I am an ex banker and want to know if I have more that one self employed job at home eg three part time jobs, how much tax would I be liable for ? I understand I should be able to claim tax relief and off set some of my expenses against tax, especially if being self-employed you are not entitled to maternity pay. Is this correct?
As a self-employed person, irrespective of the number of businesses operated, you do not qualify for maternity pay, unless ones of the positions is actually an employment.
However, there are numerous advantages to being self employed. Not least of this the ability to claim all your business start up and ongoing costs. Generally speaking, more than one business will allow you to claim a greater proportion of these expenses.
This includes :-
– Expenditure in researching the business.
– Interest on loans taken out.
– Travel costs and use of a car. (This is best done at Business Mileage Rates 40p per mile for the first 10,000 miles and 25p per mile thereafter. The lower mileage rate increases to 45p per mile in the 2011-2012 tax year.
– The cost of any tools and business equipment used, even if they bought personally. This can include part or all of the costs of computers, printers, software, furniture as well as the cost of stock, samples and any plant.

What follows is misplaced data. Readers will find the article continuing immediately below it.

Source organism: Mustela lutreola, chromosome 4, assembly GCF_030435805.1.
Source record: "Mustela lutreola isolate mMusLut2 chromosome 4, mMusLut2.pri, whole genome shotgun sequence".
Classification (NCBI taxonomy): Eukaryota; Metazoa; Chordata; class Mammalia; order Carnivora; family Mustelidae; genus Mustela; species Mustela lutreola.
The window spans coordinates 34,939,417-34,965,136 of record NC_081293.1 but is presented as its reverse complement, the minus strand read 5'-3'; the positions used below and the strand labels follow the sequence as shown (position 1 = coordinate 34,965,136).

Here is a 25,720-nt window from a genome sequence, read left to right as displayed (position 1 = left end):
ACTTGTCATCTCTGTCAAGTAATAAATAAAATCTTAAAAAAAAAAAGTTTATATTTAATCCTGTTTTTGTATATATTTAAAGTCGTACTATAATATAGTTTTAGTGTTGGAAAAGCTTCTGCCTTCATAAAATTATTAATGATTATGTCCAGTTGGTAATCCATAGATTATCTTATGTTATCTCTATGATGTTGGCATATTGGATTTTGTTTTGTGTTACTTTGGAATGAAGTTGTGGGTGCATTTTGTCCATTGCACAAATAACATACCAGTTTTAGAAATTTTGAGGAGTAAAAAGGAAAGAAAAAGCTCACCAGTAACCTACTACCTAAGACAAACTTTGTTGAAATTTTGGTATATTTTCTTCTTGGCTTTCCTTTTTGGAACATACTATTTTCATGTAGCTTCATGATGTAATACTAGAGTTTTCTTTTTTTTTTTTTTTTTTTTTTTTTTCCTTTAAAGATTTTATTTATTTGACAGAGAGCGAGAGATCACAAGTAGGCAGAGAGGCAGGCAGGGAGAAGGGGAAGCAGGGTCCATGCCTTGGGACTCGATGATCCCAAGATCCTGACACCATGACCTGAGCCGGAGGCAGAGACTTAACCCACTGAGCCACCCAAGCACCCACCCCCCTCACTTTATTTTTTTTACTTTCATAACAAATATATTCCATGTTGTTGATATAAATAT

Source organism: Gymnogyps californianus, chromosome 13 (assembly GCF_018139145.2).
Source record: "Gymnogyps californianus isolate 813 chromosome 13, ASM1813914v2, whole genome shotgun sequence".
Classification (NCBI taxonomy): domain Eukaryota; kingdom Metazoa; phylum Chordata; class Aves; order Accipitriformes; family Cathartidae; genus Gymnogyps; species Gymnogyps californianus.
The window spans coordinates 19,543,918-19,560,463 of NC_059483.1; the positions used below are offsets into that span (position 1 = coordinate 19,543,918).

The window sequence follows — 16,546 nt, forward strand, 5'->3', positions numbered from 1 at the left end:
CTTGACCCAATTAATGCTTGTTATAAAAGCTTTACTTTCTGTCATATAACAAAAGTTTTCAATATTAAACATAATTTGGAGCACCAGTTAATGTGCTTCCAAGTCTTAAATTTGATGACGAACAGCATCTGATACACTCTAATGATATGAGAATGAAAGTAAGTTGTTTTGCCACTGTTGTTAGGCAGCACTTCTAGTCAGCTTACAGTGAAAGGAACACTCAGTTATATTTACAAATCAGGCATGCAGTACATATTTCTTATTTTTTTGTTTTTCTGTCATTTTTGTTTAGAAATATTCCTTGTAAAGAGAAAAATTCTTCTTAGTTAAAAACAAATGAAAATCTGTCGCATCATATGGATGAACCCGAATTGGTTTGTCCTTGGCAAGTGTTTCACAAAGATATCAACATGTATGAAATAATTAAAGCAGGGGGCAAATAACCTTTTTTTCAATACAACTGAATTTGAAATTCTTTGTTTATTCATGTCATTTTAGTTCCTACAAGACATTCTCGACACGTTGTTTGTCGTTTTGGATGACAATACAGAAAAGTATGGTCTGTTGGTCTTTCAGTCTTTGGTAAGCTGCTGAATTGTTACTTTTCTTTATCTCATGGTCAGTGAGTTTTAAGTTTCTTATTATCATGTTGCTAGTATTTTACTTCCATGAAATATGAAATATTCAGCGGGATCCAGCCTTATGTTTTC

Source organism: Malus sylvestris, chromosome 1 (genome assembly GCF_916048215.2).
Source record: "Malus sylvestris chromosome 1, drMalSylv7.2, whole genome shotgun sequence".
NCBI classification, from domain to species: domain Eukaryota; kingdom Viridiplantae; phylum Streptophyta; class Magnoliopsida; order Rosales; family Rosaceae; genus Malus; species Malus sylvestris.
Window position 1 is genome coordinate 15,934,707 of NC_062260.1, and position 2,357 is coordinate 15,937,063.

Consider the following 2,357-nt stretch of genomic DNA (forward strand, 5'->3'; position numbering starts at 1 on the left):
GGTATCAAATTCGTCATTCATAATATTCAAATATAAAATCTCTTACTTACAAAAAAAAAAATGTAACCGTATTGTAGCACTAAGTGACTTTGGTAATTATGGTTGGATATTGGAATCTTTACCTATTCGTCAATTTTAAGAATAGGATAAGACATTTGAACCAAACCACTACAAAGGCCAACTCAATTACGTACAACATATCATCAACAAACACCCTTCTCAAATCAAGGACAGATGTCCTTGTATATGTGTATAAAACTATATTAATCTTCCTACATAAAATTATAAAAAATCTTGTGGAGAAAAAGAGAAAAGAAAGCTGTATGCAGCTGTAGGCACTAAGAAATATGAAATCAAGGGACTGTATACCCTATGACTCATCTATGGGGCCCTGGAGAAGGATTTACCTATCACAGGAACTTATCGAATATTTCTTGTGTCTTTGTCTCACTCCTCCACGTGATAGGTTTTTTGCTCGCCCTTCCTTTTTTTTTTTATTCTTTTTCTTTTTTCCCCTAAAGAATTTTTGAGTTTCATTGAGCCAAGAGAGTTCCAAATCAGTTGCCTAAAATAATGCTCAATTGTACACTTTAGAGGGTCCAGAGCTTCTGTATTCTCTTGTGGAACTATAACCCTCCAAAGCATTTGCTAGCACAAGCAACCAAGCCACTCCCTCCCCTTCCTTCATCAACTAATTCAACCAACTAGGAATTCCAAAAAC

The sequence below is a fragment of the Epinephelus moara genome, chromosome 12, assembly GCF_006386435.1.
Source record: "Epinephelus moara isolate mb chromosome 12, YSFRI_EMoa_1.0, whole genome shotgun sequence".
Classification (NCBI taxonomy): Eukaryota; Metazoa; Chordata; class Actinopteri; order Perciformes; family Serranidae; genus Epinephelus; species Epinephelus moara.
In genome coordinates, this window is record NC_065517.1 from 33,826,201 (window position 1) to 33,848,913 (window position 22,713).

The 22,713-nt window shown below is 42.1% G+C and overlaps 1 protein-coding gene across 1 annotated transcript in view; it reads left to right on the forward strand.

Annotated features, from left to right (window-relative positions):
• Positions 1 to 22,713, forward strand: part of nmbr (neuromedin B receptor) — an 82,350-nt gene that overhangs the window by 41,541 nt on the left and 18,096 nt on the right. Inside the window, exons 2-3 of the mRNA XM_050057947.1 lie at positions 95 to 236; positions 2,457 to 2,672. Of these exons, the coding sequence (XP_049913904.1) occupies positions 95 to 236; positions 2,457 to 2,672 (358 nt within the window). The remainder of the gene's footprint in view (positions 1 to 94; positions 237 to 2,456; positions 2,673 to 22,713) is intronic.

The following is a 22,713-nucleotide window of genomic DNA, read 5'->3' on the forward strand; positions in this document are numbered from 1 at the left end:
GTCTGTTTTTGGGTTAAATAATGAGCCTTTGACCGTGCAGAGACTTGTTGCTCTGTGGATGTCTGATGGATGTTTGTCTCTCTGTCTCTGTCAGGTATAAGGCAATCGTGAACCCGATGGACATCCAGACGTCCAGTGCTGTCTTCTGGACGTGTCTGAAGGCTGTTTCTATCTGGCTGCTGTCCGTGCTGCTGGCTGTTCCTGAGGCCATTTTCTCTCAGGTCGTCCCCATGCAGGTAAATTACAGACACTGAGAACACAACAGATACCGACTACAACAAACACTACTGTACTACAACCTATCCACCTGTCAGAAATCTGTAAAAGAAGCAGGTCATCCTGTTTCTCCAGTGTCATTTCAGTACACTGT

– A portion of all home costs can also be claimed including telephone and broadband. If a room is set aside for business use, a portion of all home costs can be claimed on a pro-rata basis.
– All advertising, professional and legal costs, subscription and membership costs, uniforms and general maintenance costs can be offset against income.
– If a member of the family works for the business and they have no other job or low paid employment it is possible to pay them for work done on a tax free basis and claim this expenditure as a business expense.
When people have multiple businesses, the chances are that not all of the businesses are making a profit. It is important to realise that a loss making business can be offset against profitable ones to reduce the tax due.
However, tax is due on the total income less all allowable expense LESS Personal Allowances. (The Personal Tax Free Allowance is £6,475 for the 2010-2011 tax year and increases to £7,475 in 2011-2012. ) .
National insurance may also be due but is better addressed on the specific circumstances applicable.